I had the honor of speaking at the PCOS Foundation Symposium last month. I was just one speaker among many doctors of various specialities. Several of these doctors mentioned the birth control pill as being a therapy for PCOS. I’m sure, your doctor probably has mentioned the pill to you as well. What bothers me though, is that doctors rarely mention the associated risks of the pill for women with PCOS. I have written about this in a past post, and a guest blogger has also shared her research in this post, but I feel like I need to reiterate the risks, because I am always shocked when risks are not mentioned.
You may already be aware that the pill may increase a woman’s risk for blood clots. But researchers now know that the danger may be 2x as high for women with PCOS as it is for other women.
It is true that blood clots were uncommon in both groups. In a year timeframe , 24 out of every 10,000 Pill-using PCOS patients, versus 11 out of every 10,000 Pill users who did not have PCOS experienced blood clots. But blood clots are deadly and this increased risk should be something that a woman with PCOS should be made aware of before she decides whether the pill is right for her.
Birth control pills containing a synthetic form of progesterone known as drospirenone may create up to three times as much risk for blood clots as birth control pills containing other types of progesterone. Brands that contain drospirenone include the popular Yaz and Yasmin, as well as Beyaz, Gianvi, Loryna, Ocella, Safyral, Syeda and Zarah.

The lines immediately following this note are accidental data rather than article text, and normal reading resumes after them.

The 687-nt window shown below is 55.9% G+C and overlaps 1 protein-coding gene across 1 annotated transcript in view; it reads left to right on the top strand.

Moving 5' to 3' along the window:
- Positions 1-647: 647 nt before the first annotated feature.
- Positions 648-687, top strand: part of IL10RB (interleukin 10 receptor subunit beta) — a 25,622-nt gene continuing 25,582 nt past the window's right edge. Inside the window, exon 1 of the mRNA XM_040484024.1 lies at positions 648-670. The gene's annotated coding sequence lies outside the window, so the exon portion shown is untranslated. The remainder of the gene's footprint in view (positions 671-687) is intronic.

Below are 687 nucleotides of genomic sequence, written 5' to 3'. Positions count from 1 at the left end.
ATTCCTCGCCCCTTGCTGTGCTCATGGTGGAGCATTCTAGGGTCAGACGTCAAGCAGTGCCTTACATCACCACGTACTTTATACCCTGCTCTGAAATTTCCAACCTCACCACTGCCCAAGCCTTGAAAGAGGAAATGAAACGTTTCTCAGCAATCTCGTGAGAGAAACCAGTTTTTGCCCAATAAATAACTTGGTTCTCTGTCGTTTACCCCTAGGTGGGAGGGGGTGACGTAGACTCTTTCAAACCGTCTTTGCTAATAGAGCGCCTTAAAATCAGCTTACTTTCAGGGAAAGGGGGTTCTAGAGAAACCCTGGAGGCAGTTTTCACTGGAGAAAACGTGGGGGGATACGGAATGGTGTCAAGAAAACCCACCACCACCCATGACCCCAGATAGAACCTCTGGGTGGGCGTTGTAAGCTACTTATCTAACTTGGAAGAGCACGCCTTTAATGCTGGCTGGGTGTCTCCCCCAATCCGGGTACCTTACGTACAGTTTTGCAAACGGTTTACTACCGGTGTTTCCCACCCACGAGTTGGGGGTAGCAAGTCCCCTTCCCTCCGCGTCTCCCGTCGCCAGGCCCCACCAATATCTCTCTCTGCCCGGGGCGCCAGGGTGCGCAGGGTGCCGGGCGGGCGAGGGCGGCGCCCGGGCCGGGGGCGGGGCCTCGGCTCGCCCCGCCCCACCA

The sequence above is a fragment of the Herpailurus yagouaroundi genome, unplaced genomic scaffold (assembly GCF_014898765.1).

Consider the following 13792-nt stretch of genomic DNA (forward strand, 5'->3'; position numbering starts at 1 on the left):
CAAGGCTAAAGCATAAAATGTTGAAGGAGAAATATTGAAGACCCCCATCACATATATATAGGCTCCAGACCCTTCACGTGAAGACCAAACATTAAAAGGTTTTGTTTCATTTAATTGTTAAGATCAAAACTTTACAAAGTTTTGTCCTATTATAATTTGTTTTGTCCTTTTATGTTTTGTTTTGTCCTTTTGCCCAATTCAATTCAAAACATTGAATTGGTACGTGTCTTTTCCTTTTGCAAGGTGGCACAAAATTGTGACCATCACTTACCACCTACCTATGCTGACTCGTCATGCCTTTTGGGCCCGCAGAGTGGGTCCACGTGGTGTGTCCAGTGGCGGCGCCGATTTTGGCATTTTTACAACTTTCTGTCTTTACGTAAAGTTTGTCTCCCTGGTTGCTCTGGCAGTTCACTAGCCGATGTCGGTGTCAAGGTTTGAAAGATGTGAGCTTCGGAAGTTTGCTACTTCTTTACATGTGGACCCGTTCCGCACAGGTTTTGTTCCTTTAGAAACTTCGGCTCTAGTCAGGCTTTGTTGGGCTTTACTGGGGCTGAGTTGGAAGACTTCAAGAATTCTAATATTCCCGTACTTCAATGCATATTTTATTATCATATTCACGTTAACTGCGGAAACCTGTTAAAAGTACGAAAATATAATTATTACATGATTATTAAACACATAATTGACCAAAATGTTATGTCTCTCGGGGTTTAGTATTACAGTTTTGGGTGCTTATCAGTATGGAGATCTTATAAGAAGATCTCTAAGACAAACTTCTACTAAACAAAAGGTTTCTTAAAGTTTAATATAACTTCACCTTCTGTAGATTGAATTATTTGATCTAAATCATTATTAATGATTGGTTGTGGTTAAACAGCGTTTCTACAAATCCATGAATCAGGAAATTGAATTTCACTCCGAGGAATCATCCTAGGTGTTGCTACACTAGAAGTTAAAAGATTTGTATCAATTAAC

Talk to your doctor
The authors of the study below stated, “Physicians should consider the increased risk of venous thromboembolism when prescribing contraceptive therapy to women with PCOS.” Each type of birth control pill has its own set of risks and side effects. If you use the pill to treat PCOS and it provides relief from PCOS symptoms, then perhaps it’s worth accepting the increased blood clot risk. However, I believe that many PCOS symptoms can be managed without the pill and often think the pill acts as a band-aid, when it is discontinued often the symptoms come back and often times to a greater degree.
What can you do if already taking the Pill?
If you are taking the pill be sure to take caution on long car trips or flights or if you are sitting in one place for long periods of time. Don’t cross your legs, and do calf raises (lift your heels as high as you can, hold for two seconds and then repeat 10 times), walk around periodically and stay hydrated.
- Steven T. Bird, Abraham G. Hartzema, James M. Brophy, Mahyar Etminan, Joseph A.C. Delaney. Risk of venous thromboembolism in women with polycystic ovary syndrome: a population-based matched cohort analysis.Canadian Medical Association Journal, 2012; DOI:10.1503/cmaj.120677